One of the two primary events that caused Jack to run away occurs as flashback in chapter 4. The language in that chapter is beautifully lyrical (Warren was a poet), in sharp contrast to the cynical, choppy slang of most of the book. (If you don’t want to know what happens in chapter 4, read no further.) Jack travels back in his mind to the time he was a graduate student in history, writing his doctoral dissertation. His subject matter was the diary, letters, and personal effects (including a gold wedding ring on a chain) of Cass Mastern, a collateral ancestor who had died in a Confederate hospital in Atlanta in 1864. We are given Cass’s diary, through Jack, and learn his tragic history. Essentially it is this: before the War, Cass lived in Georgia, then near his brother in Mississippi, then in Kentucky where he attended college (Kentucky was Warren’s home state). There he meets a young couple and falls in love with the wife, Anna. They have an affair. Her husband dies, supposedly accidentally, cleaning his pistols. In Anna’s presence, her beautiful young slave, Phebe, finds the dead husband’s gold wedding ring underneath his pillow. Anna and Phebe now both know that the death was a suicide and why it was a suicide. Anna can’t bear to have Phebe’s eyes on her, and she sells her at Paducah. Phebe is destined for New Orleans, where she’ll be put in a brothel. Anna tells Cass. She gives him the wedding ring. Cass is horrified. Anna says if he tries to find Phebe, she’ll never see him again. Knowing that, he tries anyway to find Phebe to buy her back and free her. He fails. He has already lost Anna. He goes back to Mississippi and frees his slaves but keeps them on to try to run his plantation. The plan fails. The War starts, and he enlists as a private although he could have been commissioned. He writes that he must join with his countrymen in war but he vows never to fire his musket because he has already caused too much bloodshed. He tries to die in battle (Shiloh, Chickamauga, etc.) but fails. Finally, he is wounded and eventually dies in the Atlanta hospital. In his letters to his brother he explains how his single act of perfidy (his affair) spread outward to affect many other people. He sees a wounded Union soldier from Ohio lying in a nearby bed and writes that both he and the Ohioan share in guilt (Warren’s perception of human guilt goes far beyond Southern guilt over slavery). Cass sees the world as a vast spiderweb of interconnections, and he understands that no one can avoid becoming entangled in the web and in bearing guilt for one’s actions that cause others’ pain. The guilt cannot be erased by acts of restitution. One must accept life as it is given, engage in it fully, and try to live well. In that shared guilt, all men are brothers. We learn that Jack read Cass’s story, began writing his dissertation, then stopped. Then he walked away.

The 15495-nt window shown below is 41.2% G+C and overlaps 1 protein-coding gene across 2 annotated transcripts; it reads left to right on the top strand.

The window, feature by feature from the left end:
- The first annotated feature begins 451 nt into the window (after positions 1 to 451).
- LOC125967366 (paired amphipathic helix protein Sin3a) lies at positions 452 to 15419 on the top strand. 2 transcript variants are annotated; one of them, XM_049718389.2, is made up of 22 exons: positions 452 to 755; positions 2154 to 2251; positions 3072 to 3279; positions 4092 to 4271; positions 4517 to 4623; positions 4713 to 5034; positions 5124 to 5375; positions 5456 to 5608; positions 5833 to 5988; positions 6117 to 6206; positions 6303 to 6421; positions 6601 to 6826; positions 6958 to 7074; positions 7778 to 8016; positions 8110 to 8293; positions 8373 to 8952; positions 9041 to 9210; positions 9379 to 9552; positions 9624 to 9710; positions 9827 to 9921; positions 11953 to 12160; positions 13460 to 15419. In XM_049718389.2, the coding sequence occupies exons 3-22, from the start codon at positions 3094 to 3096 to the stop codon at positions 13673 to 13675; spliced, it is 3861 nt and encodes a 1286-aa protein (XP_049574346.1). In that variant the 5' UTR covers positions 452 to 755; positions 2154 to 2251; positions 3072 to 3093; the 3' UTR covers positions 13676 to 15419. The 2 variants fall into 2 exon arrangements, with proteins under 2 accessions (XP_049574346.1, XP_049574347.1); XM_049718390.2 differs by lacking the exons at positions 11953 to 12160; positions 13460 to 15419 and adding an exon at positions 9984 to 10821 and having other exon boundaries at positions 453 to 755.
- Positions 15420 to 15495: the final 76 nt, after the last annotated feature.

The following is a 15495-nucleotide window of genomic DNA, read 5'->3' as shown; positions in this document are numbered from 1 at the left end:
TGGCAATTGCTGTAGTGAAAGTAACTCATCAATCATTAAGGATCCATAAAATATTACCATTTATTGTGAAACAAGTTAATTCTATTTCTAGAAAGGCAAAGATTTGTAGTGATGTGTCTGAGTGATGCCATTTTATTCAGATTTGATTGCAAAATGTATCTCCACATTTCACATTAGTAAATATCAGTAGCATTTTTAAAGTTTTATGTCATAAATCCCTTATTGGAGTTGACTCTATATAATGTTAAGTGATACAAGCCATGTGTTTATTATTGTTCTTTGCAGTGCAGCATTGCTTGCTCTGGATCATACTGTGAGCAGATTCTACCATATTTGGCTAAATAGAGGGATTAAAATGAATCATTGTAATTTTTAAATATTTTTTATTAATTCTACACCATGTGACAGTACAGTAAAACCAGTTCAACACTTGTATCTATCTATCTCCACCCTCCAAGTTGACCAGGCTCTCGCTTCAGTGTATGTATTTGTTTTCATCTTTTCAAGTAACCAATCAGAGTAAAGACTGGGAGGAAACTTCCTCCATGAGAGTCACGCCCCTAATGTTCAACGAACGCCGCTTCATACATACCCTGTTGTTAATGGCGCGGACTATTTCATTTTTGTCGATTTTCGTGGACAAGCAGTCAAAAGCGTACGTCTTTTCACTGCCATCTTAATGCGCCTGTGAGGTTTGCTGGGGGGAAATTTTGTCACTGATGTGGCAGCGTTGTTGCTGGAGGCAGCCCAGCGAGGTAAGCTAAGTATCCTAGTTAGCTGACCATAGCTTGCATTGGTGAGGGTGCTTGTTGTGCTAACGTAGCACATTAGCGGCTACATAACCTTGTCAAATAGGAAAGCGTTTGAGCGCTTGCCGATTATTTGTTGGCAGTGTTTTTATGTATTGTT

Warren holds Cass Mastern up as a model human being coming to terms with the guilt that is the human condition. What is particularly interesting is that Warren focused attention on a Southern slaveholder. His novel is of course a novel about the South that grew out of the CW, but it goes beyond that. Jack Burden may be perceived to work metaphorically on several levels. Of course, he is the individual Jack, trying to come to terms with his own life. But also, metaphorically, he could be a representative Southerner, an American, a man. A fascinating, complicated novel.

One last comment: As I recall, the 1949 Academy award winning movie, starring Broderick Crawford, entirely cuts out the Cass Mastern episode. That movie was good, but it came nowhere near meeting the greatness of the novel. Now we just have to wait to see how this latest film handles the history that affects Jack Burden so strongly.
 

dawna

First Sergeant
Joined
Feb 20, 2005
Messages
1,683
Location
canada
CBar:

Thank you for this stellar review of All The King's Men. I loved the novel and hopefully Jude Law's movie will do it justice.

Dawna
 
Fewer ads. Lots of American Civil War content!